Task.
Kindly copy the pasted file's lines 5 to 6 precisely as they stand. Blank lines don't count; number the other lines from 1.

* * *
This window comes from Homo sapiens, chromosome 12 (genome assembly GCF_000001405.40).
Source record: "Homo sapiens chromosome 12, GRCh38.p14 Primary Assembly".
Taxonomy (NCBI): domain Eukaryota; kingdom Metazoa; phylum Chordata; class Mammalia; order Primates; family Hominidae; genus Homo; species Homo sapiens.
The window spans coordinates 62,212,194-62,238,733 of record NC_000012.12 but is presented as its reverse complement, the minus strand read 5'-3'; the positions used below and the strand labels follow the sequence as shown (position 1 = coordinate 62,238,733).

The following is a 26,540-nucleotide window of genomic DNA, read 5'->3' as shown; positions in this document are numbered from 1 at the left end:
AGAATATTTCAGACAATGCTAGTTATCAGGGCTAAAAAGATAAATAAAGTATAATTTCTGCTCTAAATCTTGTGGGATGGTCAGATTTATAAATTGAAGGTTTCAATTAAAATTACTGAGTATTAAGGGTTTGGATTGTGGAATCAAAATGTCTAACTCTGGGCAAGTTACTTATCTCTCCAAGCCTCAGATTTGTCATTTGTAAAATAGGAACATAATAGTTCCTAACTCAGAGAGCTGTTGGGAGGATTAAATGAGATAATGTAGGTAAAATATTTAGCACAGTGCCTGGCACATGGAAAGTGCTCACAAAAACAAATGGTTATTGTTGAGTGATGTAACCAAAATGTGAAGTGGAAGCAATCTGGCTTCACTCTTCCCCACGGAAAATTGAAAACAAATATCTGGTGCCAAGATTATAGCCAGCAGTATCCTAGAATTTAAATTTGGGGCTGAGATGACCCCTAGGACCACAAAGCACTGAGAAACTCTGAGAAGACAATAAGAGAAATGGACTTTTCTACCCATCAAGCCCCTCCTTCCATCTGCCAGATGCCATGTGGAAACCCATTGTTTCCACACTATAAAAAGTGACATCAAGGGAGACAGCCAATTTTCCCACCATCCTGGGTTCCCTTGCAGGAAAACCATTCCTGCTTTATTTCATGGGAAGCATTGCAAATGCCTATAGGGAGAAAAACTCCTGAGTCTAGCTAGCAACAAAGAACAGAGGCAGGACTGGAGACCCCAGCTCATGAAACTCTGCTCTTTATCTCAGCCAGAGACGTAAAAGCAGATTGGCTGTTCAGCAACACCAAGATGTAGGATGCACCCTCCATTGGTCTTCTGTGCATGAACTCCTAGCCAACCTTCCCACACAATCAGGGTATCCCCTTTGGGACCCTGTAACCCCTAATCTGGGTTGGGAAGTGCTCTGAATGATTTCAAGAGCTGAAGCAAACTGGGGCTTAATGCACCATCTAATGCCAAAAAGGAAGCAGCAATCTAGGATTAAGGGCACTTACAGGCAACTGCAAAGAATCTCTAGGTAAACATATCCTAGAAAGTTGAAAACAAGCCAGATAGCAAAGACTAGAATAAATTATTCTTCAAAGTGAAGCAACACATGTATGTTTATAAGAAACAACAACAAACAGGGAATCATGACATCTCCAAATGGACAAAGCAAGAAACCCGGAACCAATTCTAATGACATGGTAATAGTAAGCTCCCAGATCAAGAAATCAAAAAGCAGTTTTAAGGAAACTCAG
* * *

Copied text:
The following is a 26,540-nucleotide window of genomic DNA, read 5'->3' as shown; positions in this document are numbered from 1 at the left end:
AGAATATTTCAGACAATGCTAGTTATCAGGGCTAAAAAGATAAATAAAGTATAATTTCTGCTCTAAATCTTGTGGGATGGTCAGATTTATAAATTGAAGGTTTCAATTAAAATTACTGAGTATTAAGGGTTTGGATTGTGGAATCAAAATGTCTAACTCTGGGCAAGTTACTTATCTCTCCAAGCCTCAGATTTGTCATTTGTAAAATAGGAACATAATAGTTCCTAACTCAGAGAGCTGTTGGGAGGATTAAATGAGATAATGTAGGTAAAATATTTAGCACAGTGCCTGGCACATGGAAAGTGCTCACAAAAACAAATGGTTATTGTTGAGTGATGTAACCAAAATGTGAAGTGGAAGCAATCTGGCTTCACTCTTCCCCACGGAAAATTGAAAACAAATATCTGGTGCCAAGATTATAGCCAGCAGTATCCTAGAATTTAAATTTGGGGCTGAGATGACCCCTAGGACCACAAAGCACTGAGAAACTCTGAGAAGACAATAAGAGAAATGGACTTTTCTACCCATCAAGCCCCTCCTTCCATCTGCCAGATGCCATGTGGAAACCCATTGTTTCCACACTATAAAAAGTGACATCAAGGGAGACAGCCAATTTTCCCACCATCCTGGGTTCCCTTGCAGGAAAACCATTCCTGCTTTATTTCATGGGAAGCATTGCAAATGCCTATAGGGAGAAAAACTCCTGAGTCTAGCTAGCAACAAAGAACAGAGGCAGGACTGGAGACCCCAGCTCATGAAACTCTGCTCTTTATCTCAGCCAGAGACGTAAAAGCAGATTGGCTGTTCAGCAACACCAAGATGTAGGATGCACCCTCCATTGGTCTTCTGTGCATGAACTCCTAGCCAACCTTCCCACACAATCAGGGTATCCCCTTTGGGACCCTGTAACCCCTAATCTGGGTTGGGAAGTGCTCTGAATGATTTCAAGAGCTGAAGCAAACTGGGGCTTAATGCACCATCTAATGCCAAAAAGGAAGCAGCAATCTAGGATTAAGGGCACTTACAGGCAACTGCAAAGAATCTCTAGGTAAACATATCCTAGAAAGTTGAAAACAAGCCAGATAGCAAAGACTAGAATAAATTATTCTTCAAAGTGAAGCAACACATGTATGTTTATAAGAAACAACAACAAACAGGGAATCATGACATCTCCAAATGGACAAAGCAAGAAACCCGGAACCAATTCTAATGACATGGTAATAGTAAGCTCCCAGATCAAGAAATCAAAAAGCAGTTTTAAGGAAACTCAG